Metadata isn’t just for TV shows and movies. It can also be used to save the world. Like it was during the recent Boston Marathon bombings.
Just as no one person can be expected to remember every tiny detail of a TV show—production locations, original air date, every member of the cast and crew—no one person can be expected to recall every single detail or interaction of a real-life event. But, thankfully, saving the day in both situations is metadata.
Metadata is the answer when having to notate huge amounts of footage with various attributes. As thousands of seconds of video footage is turned in to the FBI, someone must catalog it so it can be retrieved later. And that’s where the metadata comes in.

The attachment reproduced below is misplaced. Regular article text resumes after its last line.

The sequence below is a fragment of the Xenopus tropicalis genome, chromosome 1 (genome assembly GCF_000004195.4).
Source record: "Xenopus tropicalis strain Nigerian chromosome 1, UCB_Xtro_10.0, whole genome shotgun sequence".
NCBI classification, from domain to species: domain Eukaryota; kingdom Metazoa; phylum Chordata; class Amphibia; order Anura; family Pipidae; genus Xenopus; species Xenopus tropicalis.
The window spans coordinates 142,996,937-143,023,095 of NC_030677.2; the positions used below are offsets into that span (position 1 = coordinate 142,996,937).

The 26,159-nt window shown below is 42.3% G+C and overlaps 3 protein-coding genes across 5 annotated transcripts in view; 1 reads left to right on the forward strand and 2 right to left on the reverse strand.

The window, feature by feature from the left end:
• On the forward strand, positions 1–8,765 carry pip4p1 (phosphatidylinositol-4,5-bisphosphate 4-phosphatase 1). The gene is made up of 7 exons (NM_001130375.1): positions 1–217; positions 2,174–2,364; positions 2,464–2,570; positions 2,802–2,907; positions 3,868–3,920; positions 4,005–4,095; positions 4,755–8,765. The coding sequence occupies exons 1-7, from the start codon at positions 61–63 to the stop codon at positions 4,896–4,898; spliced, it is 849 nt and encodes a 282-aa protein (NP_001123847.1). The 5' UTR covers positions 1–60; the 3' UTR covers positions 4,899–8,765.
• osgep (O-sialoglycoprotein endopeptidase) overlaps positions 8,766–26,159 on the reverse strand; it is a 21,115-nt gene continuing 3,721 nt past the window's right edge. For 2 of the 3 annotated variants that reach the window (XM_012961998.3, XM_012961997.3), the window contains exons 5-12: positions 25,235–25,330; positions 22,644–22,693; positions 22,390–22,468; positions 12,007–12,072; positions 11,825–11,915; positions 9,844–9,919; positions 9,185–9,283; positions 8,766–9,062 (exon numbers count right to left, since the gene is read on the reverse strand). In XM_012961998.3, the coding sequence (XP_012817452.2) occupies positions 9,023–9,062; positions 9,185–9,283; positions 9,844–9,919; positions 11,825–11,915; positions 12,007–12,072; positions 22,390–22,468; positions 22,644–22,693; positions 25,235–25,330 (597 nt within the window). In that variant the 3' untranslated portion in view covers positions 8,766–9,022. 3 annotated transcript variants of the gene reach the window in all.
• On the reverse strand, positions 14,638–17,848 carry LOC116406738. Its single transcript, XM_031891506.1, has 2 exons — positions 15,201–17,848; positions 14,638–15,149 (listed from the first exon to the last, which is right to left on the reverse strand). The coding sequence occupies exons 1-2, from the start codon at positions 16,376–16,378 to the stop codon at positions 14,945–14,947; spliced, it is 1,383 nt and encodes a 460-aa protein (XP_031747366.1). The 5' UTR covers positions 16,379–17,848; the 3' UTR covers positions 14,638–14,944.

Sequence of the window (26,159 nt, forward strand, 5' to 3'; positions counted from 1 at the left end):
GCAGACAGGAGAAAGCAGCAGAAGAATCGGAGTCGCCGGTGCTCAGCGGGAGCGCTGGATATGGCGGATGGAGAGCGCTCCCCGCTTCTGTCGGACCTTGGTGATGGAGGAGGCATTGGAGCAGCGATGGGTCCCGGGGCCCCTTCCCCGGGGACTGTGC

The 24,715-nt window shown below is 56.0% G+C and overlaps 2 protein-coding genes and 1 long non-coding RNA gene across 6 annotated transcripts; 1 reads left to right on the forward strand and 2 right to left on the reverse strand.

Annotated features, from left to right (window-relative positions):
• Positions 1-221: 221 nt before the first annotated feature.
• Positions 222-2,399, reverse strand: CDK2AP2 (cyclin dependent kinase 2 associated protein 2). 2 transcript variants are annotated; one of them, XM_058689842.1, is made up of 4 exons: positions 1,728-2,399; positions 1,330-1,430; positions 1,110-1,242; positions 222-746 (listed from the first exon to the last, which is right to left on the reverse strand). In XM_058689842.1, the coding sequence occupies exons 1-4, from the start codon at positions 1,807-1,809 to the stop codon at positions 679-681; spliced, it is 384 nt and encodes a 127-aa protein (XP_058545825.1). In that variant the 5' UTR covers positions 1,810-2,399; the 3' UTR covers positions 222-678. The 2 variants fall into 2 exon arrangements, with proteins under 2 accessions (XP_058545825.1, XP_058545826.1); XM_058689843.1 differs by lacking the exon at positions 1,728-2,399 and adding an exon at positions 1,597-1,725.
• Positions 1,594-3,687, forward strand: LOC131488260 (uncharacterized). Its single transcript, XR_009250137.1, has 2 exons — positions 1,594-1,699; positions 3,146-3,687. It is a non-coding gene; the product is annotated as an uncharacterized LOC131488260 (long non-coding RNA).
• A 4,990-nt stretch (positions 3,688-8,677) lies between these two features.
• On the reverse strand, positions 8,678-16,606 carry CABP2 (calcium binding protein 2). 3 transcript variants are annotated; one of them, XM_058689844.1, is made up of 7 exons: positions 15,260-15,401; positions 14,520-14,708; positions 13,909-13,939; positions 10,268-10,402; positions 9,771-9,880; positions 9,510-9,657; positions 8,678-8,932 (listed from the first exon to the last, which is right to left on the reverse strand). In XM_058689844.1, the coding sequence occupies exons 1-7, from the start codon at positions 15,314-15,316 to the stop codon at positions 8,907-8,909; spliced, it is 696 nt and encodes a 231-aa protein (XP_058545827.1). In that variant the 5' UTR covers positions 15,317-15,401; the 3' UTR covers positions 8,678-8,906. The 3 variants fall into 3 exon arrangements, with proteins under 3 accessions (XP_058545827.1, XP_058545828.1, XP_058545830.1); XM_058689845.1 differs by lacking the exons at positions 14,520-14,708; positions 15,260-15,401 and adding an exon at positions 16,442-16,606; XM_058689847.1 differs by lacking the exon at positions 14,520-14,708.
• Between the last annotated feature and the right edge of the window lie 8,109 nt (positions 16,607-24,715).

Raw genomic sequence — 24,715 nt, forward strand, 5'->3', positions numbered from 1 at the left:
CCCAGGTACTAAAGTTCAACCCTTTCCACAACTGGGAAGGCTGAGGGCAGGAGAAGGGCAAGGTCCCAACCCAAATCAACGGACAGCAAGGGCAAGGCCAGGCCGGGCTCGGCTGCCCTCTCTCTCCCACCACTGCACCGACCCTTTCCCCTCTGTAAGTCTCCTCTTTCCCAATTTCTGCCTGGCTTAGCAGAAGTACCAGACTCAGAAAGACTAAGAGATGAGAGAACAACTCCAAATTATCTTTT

The video footage received by the FBI is combed over by trained specialists. They note and tag how many times people walk past the camera. What they are carrying—and all the same information for when that person passes by the camera again.
No longer does one person have to sort these facts and details in their head or on a chart. The metadata input can now be searched, cross-referenced, or analyzed across all the other metadata collected in the countless other hours of observation.
So when an FBI investigator wants to know something about a specific incident or time, it’s already cross-related to all other incidents happening at that time. Or, an investigator can pinpoint a certain article of clothing and do a search for it throughout the entire video database.
Much in the same way, a viewer looks for programming via metadata. Finding the scraps of information they’re looking for, then interrelating them to find the program they seek.
And nobody takes metadata—even the entertaining kind—more seriously than FYI.